This has been disastrous for many of the UK’s key industries not least tourism, hospitality and retail. The Office for Budget Responsibility (OBR) estimates the decision to abandon the scheme will lead to a drop of 38% in retail sales to non-EU visitors compared with 2019. A direct loss of £1.2bn in retail sales undermines the Government’s ambition of returning international visitor spending to 2019 levels by 2023, as well as the UK’s wider, post-pandemic economic recovery. Both the Office for Budget Responsibility and HM Treasury have admitted a failure to take into account the indirect impact of ending tax-free shopping when estimating the level of VAT raised from abandoning the scheme.
The full impact of the scheme’s termination is yet to be experienced by the tourism sector as tourism flows are only just starting to recover. However, at a time when British high streets and city centres are struggling to recover from the pandemic – not to mention fighting to survive amid the rise of online shopping – a sharp reduction in the number of inbound tourists will seriously undermine many retailers’ attempts to recover and survive.
It is worth noting that France immediately seized the opportunity to lure the luxury tourists the UK would be losing, slashing the minimum spend required to recoup VAT from €175 (£146) to €110 (£91), and reportedly investing in new luxury space in central Paris and at the city’s Charles de Gaulle airport. Consequently, sales to tourists in Europe are now ahead of the UK.
This has an additional negative impact on the UK economy. Even though international travel is only just restarting and many British travellers to Europe and not yet aware that they are now eligible for taxfree shopping, in Q4 2021, British spending on taxfree shopping in the EU had reached 5 million euros a week, or 250 million euros a year. This is a direct diversion from UK stores to EU shops. But because the Government chose not to reciprocate, British stores and the wider tourism economy cannot benefit from the huge attraction that would have come from being the only European country that the 450 million EU citizens could visit for tax-free shopping. This is a particular blow to local economies outside London most of whose regional airports link to EU countries.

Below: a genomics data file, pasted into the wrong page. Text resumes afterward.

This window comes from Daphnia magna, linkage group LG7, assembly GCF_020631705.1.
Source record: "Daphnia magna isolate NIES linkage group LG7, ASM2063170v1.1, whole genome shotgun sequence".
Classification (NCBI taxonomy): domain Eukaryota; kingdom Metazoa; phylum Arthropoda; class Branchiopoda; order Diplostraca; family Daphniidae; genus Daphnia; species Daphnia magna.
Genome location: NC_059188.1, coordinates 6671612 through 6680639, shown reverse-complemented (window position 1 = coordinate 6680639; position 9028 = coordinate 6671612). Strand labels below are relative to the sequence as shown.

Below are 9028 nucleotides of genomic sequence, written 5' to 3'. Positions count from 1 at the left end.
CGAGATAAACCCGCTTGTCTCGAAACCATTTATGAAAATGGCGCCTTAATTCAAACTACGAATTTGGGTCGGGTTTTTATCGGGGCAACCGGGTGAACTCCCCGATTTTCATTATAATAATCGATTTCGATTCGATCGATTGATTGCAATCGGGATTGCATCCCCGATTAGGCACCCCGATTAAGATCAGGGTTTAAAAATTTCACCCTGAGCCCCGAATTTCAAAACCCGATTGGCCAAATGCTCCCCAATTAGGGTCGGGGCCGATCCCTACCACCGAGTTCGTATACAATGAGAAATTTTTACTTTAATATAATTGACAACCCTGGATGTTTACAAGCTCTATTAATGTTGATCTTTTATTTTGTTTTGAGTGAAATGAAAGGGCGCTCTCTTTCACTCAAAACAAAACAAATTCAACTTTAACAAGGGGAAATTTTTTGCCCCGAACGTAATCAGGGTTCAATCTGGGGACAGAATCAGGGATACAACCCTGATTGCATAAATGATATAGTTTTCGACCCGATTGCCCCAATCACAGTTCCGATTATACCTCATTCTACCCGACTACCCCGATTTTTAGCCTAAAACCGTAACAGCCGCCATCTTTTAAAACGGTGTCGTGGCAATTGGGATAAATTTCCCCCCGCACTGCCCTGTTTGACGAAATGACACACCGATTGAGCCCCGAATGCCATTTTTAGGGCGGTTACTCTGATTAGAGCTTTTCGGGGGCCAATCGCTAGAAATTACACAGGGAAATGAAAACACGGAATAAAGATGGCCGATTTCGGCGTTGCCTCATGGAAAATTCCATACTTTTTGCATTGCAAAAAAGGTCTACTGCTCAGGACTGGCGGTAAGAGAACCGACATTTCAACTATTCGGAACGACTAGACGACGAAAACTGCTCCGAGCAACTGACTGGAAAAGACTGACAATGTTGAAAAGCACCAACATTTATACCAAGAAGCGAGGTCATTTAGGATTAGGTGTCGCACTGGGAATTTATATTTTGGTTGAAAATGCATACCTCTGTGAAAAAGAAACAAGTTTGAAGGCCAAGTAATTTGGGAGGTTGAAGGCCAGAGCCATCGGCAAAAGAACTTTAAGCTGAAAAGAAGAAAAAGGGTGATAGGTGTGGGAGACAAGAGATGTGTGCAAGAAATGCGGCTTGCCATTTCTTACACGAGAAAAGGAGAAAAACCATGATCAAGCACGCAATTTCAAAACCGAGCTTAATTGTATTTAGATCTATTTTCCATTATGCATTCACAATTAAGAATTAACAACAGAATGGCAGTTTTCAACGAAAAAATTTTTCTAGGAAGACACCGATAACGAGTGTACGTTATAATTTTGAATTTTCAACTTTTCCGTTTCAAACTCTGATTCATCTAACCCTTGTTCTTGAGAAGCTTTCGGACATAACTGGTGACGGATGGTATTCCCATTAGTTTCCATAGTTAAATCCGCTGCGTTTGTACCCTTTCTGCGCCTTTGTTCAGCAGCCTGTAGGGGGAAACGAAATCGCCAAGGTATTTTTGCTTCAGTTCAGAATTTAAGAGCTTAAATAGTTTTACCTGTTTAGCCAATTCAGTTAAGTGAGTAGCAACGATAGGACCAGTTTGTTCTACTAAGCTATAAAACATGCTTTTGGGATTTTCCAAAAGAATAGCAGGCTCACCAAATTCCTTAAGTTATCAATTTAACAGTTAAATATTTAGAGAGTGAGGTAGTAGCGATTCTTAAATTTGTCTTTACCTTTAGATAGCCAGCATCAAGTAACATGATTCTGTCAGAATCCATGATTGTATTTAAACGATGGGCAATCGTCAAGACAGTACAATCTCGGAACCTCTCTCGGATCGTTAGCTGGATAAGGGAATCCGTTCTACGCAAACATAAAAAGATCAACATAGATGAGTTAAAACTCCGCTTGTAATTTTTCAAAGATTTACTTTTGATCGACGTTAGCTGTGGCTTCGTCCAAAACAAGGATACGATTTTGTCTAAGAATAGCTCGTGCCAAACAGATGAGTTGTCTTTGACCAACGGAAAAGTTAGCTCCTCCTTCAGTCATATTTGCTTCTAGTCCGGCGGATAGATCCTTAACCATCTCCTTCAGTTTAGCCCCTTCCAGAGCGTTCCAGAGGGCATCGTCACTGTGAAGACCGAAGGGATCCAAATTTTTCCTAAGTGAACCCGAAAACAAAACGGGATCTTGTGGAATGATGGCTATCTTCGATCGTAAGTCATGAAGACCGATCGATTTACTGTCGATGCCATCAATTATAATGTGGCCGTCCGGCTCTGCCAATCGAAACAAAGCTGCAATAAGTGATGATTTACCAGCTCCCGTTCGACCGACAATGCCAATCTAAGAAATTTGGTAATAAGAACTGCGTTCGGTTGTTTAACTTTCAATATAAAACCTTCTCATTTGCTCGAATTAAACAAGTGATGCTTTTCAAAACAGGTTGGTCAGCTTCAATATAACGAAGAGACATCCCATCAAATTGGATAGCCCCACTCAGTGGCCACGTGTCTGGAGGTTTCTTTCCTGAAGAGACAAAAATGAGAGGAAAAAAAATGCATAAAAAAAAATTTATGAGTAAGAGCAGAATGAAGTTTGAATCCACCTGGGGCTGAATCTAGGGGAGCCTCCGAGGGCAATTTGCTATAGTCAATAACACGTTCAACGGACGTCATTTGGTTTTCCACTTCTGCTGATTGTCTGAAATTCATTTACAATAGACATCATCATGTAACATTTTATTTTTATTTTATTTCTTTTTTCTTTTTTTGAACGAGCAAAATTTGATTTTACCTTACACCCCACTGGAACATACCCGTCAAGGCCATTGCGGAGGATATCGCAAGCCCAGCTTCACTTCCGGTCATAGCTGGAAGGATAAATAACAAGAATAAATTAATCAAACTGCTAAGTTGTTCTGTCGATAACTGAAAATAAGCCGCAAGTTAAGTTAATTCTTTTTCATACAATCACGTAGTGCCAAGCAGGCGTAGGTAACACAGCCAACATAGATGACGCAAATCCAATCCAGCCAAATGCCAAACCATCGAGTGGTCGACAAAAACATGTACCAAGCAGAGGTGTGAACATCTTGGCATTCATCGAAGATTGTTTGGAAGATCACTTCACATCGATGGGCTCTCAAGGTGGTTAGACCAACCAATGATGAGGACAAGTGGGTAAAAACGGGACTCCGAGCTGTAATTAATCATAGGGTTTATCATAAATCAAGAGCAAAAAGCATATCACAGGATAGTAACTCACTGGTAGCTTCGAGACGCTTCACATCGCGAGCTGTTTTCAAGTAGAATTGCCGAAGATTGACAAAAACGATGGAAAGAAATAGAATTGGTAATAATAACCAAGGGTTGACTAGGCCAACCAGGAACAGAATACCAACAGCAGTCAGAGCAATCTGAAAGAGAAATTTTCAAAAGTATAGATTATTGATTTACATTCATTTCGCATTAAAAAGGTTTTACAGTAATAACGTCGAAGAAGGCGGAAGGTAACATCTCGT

EU countries such as France, Italy and Spain now have a 20% price advantage over the UK according to Paul Barnes, chief executive of the Association of International Retail (AIR), who said the scrapping of the scheme is “pushing those that traditionally contribute around £28.4bn a year to our economy towards continental Europe”.
It is vital the Government responds quickly and decisively given the threat the scheme’s removal poses to UK businesses and jobs. With the ongoing recovery of international travel, there is a genuine opportunity to attract high-spending visitors with a competitive tax-free shopping regime which boosts visitor numbers and delivers for the wider UK economy. The Government should work with businesses to design a new form of tax-free incentive to replace the old scheme and make Britain the best place in the world to visit to shop.